What Causes Blood in the Urine?

It’s scary to notice blood in your urine, but the cause isn’t always serious. This symptom — known as hematuria — can be visible to the naked eye or detected only under a microscope.

If you have urine that appears red, pink, cola-colored, or contains blood clots, you have gross hematuria. Microscopic hematuria, on the other hand, is detected by a doctor through urine testing. 

Regardless of whether your hematuria is obvious, it can develop because of potentially life-threatening reasons, so it’s essential to determine their cause.

An estimated 1 in 10 people have hematuria during their lifetime. With our experience at Urology Associates of Southeastern North Carolina, you can rest easy knowing that you’re getting the best care if you have blood in your urine. Our team has these insights into hematuria and the most common reasons behind it.


Sometimes, your lifestyle alone can cause red blood cells to leak into your urine. This might include activities that can jar your bladder, such as strenuous exercise or long-distance running. 

You can also develop discolored urine from eating certain foods, like rhubarb and beets. However, even though your urine may look blood-like or red, these changes in color occur from pigments and other compounds in these foods and typically go away on their own.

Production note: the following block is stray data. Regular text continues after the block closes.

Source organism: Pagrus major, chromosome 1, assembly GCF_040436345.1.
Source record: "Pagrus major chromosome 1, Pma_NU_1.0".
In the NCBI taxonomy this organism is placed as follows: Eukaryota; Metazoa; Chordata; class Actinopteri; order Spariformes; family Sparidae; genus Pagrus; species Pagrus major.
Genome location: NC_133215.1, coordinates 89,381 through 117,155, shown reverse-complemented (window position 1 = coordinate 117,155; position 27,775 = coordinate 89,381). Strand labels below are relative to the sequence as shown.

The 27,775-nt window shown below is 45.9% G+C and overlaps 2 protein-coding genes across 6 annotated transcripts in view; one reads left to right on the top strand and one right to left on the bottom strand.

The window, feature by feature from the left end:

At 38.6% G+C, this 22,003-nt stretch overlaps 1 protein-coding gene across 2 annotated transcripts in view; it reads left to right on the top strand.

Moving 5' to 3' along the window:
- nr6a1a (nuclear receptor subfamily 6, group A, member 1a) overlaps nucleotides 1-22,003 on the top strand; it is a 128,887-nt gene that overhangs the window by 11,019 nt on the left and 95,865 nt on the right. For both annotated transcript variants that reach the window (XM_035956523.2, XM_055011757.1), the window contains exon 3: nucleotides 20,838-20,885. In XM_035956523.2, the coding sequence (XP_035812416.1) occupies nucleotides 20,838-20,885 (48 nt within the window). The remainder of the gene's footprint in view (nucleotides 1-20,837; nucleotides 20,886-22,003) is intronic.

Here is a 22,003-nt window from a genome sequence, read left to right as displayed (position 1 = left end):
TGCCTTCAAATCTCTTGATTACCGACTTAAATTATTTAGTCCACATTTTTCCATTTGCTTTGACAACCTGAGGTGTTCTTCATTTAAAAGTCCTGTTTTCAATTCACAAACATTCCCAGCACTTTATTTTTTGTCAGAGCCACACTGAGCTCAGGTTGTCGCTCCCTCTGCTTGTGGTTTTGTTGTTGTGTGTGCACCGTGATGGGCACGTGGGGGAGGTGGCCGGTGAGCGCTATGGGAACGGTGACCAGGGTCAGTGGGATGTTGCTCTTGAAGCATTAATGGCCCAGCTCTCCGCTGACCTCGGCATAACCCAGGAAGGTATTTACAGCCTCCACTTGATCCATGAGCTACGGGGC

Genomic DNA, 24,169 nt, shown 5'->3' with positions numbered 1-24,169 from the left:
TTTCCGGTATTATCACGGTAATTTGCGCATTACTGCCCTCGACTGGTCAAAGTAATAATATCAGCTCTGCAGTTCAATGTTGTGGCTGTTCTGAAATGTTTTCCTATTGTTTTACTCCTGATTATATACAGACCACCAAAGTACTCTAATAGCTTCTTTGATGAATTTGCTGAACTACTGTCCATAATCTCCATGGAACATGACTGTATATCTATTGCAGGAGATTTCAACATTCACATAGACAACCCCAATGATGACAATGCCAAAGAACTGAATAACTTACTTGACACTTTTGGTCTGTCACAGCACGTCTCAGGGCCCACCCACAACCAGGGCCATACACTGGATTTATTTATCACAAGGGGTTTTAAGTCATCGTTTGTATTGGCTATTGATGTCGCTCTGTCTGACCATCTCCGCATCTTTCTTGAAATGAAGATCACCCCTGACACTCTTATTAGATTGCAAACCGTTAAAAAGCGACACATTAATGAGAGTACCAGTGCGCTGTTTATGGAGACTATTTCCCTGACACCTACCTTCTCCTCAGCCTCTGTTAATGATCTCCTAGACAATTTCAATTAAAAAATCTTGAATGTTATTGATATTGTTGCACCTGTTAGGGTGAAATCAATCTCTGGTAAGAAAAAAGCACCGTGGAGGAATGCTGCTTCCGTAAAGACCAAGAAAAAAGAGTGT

Certain medications

Medications are to blame for urinary bleeding in many people. These medications can range from certain laxatives, aspirin, and penicillin to blood thinners and drugs used for cancer treatment. Your risk of having blood in your urine increases by taking any of these medications.


One of the most common causes of hematuria is an infection somewhere in your urinary tract, like your bladder or kidneys. Additional signs of infection might include:

An infection in your kidneys often causes a fever and back pain as well.

Enlarged prostate

Occasional hematuria is fairly common in men over 50 because of prostate changes. Your prostate gland sits immediately below your bladder and surrounds the top of your urethra. As you near middle age, this gland enlarges, causing it to compress your urethra and interfere with urine flow from your bladder. 

Urinary stones

When the minerals in your urine begin to stick together, they can form crystals, and over time, these crystals harden into stones. In many cases, you can have bladder or kidney stones without knowing it. However, as they grow larger, start passing through your urinary tract, or cause a blockage, they can become extremely painful and cause hematuria.

Kidney disease

Less often, hematuria develops because of kidney disease. It results from a disease or inflamed kidney, either on its own or due to another condition, like diabetes. It’s also possible to experience this type of issue because of immune problems, viral or strep infections, and blood vessel diseases.


While hematuria is often the first sign of bladder cancer, it’s more common to have blood in your urine because of noncancerous tumors, infections, stones, and kidney diseases. However, bladder cancer can grow and spread to other parts of your body, so it’s crucial to reach a diagnosis and begin treatment as early as possible.

Don’t ignore discolored urine. Contact our office in Wilmington, North Carolina, to protect your urinary health by calling 910-421-2505. For added convenience, ask about our telemedicine services. And you can always send a message to our team here on our website.

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